It must also be understood here that evangelism is not about convicting, convincing, or converting the non-Christian. That is the work of God through the activity of the Holy Spirit in a person’s heart. Evangelism is about introducing people to Christ through persuasive presentation, using both speech (lips) and actions (life) to share the Good News. Presentation only appeals to a need already present in a person or that can be perceived during the encounter. Thus, evangelism is really about conversing with the person in such a way that communicates the Gospel. Again, words and works are the two basic ways we can evangelize. God wired us with one or the other of these broad based personality categories. .

Though I have been touting this dichotomy for years, the most concise descriptors I’ve read that contrast between words and works are presented in Irresistible Evangelism. Below are several pairings, representing two sides of a continuum; word or proclamation styles are on the left and works or presence styles are on the right.

Monologue … Dialogue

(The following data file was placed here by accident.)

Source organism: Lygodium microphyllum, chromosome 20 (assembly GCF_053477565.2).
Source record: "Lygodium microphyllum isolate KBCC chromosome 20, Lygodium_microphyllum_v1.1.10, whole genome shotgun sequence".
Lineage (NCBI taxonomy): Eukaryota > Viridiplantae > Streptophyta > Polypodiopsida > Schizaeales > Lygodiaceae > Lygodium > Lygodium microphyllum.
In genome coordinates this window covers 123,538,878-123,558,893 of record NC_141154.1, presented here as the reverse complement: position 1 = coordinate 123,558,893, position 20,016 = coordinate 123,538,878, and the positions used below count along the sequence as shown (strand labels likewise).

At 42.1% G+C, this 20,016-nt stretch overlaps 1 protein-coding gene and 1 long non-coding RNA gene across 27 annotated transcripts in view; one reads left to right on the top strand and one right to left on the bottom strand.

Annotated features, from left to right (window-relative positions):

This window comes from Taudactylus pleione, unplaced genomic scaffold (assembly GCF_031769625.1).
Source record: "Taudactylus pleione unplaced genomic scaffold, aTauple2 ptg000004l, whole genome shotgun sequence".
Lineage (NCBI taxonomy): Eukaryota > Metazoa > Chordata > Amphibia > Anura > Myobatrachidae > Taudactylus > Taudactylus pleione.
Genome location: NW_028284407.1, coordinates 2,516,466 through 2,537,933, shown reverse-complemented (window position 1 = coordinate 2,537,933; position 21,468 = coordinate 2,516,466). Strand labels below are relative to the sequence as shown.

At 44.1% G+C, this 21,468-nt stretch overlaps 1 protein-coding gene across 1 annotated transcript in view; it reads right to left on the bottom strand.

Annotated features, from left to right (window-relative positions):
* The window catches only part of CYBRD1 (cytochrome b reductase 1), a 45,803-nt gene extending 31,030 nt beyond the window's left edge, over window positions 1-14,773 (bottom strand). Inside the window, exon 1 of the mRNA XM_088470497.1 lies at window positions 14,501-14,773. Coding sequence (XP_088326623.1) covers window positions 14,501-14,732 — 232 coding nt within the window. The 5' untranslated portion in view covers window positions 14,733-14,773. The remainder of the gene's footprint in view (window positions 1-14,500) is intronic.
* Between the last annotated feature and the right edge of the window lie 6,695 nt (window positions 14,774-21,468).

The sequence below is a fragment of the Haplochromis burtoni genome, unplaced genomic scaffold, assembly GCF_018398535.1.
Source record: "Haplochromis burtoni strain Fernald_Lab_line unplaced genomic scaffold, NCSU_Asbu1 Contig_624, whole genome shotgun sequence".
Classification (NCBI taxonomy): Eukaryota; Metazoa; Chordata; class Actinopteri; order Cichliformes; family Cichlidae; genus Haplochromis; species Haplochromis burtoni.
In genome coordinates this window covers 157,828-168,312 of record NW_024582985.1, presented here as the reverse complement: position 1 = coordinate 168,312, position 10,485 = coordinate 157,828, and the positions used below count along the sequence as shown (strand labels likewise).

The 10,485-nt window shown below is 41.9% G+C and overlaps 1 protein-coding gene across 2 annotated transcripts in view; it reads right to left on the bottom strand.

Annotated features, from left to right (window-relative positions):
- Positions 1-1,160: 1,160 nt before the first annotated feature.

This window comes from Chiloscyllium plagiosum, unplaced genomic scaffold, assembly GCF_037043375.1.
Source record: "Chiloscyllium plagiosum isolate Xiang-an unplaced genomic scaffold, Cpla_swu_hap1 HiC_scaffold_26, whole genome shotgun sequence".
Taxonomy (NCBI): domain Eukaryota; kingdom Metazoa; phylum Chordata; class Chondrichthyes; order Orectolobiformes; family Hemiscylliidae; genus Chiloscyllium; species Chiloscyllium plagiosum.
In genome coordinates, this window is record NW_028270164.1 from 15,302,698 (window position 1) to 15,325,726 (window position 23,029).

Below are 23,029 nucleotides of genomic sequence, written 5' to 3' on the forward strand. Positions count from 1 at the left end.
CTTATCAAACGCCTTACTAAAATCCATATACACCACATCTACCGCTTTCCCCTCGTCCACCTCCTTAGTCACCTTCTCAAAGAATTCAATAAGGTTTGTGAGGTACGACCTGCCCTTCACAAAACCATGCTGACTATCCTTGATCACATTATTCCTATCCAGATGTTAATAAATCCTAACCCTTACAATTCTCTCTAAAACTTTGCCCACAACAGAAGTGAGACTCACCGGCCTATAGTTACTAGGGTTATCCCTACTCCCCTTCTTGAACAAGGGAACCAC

Presentations … Conversations

Our language … Their language

Count (quantity of) conversions …Count (quality of) conversations

Front door approaches … Back door approaches

Fishing from the bank … Swimming with the fish

Scripted … Spontaneous

Winning … Nudging

Gospel presentations … Gospel experiences

{With thanks to Web Evangelism @}

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Wednesday, November 18, 2009

CARE ~ Toilet Brushes, Rakes, Buckets and Songes. . .

I Am Servicus!
by Ken Glassmeyer

These are the weapons of the new war in our streets: toilet brushes, rakes, buckets and sponges. . .


Nothing irks me more than being around people that see a demon lurking at every turn and want to blame whatever is going on wrong at their church on spiritual warfare. These same good-intentioned folks will then use that as some excuse to begin, as Rick Joyner often describes, "shouting down devils and throwing hatchets at the moon." All this type of behavior generally results in is getting a severe headache from the hatchet blade landing back on your forehead. You might as well be spitting in a fan.